I bought this seed as an experiment, thinking maybe it would be useful in case of a very disease-prone year. Boy was it! We have had an extremely wet summer in the very southern AZ and NM high desert, with monsoon rains since July. I'm growing 9 different tomato varieties and this is the only one that's been able to stay producing. All the rest (including Matt's Wild Cherry) got some sort of blight when the rains started, and have looked miserable, grey-brown and wilted. This Galapagos was virtually untouched. There may be a tiny bit of it affected in the middle of the dense, rambling bushes. It's produced fairly well and is now really kicking in strong. The fruit is tasty, sweet tart like a typical fine flavored yellow tomato. Not sugary sweet, but still very nice and applies well to all our uses. I'm so glad I bothered to get this one, and that Terroir carries it!

  • 5

    Wild Galapagos Tomato Solanum Cheesmaniae

    Posted by Amos on Jul 13, 2022

    I've been growing this variety of tomatoes for about 5 months and the growth has been fantastic. I like to say this: sweet, so delicious, so good, extremely prolific, and if that isn't enought, extremely disease resistant. I just have one problem with this variety. I eat one, then another, and another. I feel like a kid in a candy store that just keeps on eating and I can't stop. Need I say anymore?

  • 5

    Favorite tomato

    Posted by daughternature on Feb 26, 2022

    This was my favorite tomato of the 18 varieties I grew in 2021. It was the first to produce here in zone 7, Georgia, and the last to produce. Great flavor too.

  • 5

    Outstanding little tomatoes!

    Posted by Gary on Jan 11, 2019

    New York got hit hard by late blight last year, and eventually it showed up in my garden. Most of the varieties I grew got hammered, including almost all the heirlooms. But this one managed to fend off the worst of the disease. It produces so well that even if you lose some tomatoes, there are plenty left to take their place.

  • 5

    Wild Galapagos tomato seed

    Posted by Kent H French on Aug 25, 2018

    This is a very hearty producer. Small, marble sized fruits with a very sweet flavor. They ripen to a golden yellow and just keep producing! This has become one of my new 'favorites' for use in the tossed salad.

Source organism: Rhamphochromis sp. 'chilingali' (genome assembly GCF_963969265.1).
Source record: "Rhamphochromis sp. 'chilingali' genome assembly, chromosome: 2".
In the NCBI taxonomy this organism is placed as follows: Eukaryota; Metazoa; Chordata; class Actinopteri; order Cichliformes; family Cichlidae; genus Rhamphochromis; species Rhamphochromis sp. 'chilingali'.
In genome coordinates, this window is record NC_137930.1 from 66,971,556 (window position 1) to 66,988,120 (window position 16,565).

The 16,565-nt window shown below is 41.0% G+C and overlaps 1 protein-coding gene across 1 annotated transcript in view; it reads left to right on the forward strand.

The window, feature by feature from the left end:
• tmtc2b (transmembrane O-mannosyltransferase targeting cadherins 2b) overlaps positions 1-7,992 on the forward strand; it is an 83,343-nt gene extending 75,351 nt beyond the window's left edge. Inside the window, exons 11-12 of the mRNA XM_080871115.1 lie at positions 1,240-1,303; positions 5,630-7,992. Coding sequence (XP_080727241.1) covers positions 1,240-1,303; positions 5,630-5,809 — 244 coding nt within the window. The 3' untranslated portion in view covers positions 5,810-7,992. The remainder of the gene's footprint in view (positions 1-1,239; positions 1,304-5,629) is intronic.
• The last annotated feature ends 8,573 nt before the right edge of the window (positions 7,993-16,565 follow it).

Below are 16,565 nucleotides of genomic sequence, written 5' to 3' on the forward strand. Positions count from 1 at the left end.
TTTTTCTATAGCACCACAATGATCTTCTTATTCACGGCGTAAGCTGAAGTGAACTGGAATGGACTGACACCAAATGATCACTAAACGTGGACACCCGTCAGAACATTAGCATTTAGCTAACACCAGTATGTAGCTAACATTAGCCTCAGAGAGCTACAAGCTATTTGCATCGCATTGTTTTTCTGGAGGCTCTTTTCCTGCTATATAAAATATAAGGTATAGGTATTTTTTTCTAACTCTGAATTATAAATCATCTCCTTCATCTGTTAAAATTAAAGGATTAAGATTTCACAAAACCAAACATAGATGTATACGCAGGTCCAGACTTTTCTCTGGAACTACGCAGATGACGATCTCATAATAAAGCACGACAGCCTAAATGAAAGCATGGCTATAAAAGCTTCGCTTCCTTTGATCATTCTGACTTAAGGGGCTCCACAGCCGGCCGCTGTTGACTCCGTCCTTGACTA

• 5

    Wild Galapagos tomato seed

    Posted by K.H. French on Apr 16, 2018

    Good germination rate (85%+ indoor). Can't wait to get these in the ground and to harvest.

  • 5

    Germinating well indoors

    Posted by Jessica on Apr 09, 2018

    Have just bought and started these inside in a tray, and thought I'd note that they sprouted right alongside my romas, at about the same rate, in 6-8 days. It's my first time growing them and I'm excited to see how they do! I'm hoping to grow them supported on cattle panels in our children's garden this summer.

  • 5


    Posted by Rick on Apr 07, 2018

    Really really prolific. You'll need to work hard to keep up.

  • 5

    Very wild

    Posted by Lone Brun Jakobsen, INT on Jul 17, 2017

    This tomato will sow itself. One fruit left behind after the first frost will be sure to start a new crop next year. One plant spreads over a very large area, and is truly wild - you have to work hard to keep up with it. It seems to grow as you watch and keeps producing tomatoes until the first frost kills the plant.

  • 5

    Grew like weeds and produce gobs of delicious yellow fruit

    Posted by WI on Jul 17, 2017

    I bought the Galapagos wild tomato seed from you last year and planted them this spring. They grew like weeds and produce gobs of delicious yellow fruit. This is an amazing variety that I did not happen to see when I visited the islands some years ago. It is so nice to be able to grow these. Thank you so much for offering them. We enjoy them right off the vine or in salads with a light olive oil type dressing. We have had some cold weather here already but the plants are still producing!

  • 5

    Wild tomato indeed!

    Posted by heather l, CO on Jul 17, 2017

    Quite prolific, and the plant itself is delightfully unruly; thrived in my sub-irrigated boxes even in the dry Colorado climate. Seeds save particularly well, also. As a bonus, if you have too many unripe ones come first frost, they make excellent green tomato relish.

  • 5


    Posted by Paul in CA on Jul 17, 2017

    I have had this plant since summer. It has had the same height as some of my plants. It has branched off. The fruits ripen pretty fast. I have saved some seeds but have not eaten one yet. I grew this one indoor in a 3.5-inch square pot.